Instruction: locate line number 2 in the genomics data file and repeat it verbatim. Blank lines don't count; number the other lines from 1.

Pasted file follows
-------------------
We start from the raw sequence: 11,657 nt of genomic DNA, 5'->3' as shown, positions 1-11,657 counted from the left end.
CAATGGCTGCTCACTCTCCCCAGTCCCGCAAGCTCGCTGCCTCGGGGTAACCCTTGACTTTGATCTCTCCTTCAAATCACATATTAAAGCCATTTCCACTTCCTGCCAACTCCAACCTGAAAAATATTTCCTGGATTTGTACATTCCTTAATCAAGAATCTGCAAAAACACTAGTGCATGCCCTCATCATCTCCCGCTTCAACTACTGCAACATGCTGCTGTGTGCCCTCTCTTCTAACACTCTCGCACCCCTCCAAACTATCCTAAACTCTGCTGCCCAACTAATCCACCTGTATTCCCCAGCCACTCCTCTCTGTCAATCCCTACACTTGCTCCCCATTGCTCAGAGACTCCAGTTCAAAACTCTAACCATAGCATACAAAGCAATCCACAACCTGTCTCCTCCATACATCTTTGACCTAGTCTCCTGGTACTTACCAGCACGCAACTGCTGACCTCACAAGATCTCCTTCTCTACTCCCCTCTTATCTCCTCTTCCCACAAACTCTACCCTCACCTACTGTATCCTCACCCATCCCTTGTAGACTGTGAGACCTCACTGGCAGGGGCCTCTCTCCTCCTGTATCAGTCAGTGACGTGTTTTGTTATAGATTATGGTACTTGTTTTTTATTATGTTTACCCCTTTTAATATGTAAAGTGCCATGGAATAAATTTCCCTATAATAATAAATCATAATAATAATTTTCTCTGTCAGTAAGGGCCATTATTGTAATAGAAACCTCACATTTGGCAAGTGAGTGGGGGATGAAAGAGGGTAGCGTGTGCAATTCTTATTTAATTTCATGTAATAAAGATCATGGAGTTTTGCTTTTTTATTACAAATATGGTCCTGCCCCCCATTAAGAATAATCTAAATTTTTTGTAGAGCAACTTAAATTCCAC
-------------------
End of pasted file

CAATGGCTGCTCACTCTCCCCAGTCCCGCAAGCTCGCTGCCTCGGGGTAACCCTTGACTTTGATCTCTCCTTCAAATCACATATTAAAGCCATTTCCACTTCCTGCCAACTCCAACCTGAAAAATATTTCCTGGATTTGTACATTCCTTAATCAAGAATCTGCAAAAACACTAGTGCATGCCCTCATCATCTCCCGCTTCAACTACTGCAACATGCTGCTGTGTGCCCTCTCTTCTAACACTCTCGCACCCCTCCAAACTATCCTAAACTCTGCTGCCCAACTAATCCACCTGTATTCCCCAGCCACTCCTCTCTGTCAATCCCTACACTTGCTCCCCATTGCTCAGAGACTCCAGTTCAAAACTCTAACCATAGCATACAAAGCAATCCACAACCTGTCTCCTCCATACATCTTTGACCTAGTCTCCTGGTACTTACCAGCACGCAACTGCTGACCTCACAAGATCTCCTTCTCTACTCCCCTCTTATCTCCTCTTCCCACAAACTCTACCCTCACCTACTGTATCCTCACCCATCCCTTGTAGACTGTGAGACCTCACTGGCAGGGGCCTCTCTCCTCCTGTATCAGTCAGTGACGTGTTTTGTTATAGATTATGGTACTTGTTTTTTATTATGTTTACCCCTTTTAATATGTAAAGTGCCATGGAATAAATTTCCCTATAATAATAAATCATAATAATAATTTTCTCTGTCAGTAAGGGCCATTATTGTAATAGAAACCTCACATTTGGCAAGTGAGTGGGGGATGAAAGAGGGTAGCGTGTGCAATTCTTATTTAATTTCATGTAATAAAGATCATGGAGTTTTGCTTTTTTATTACAAATATGGTCCTGCCCCCCATTAAGAATAATCTAAATTTTTTGTAGAGCAACTTAAATTCCAC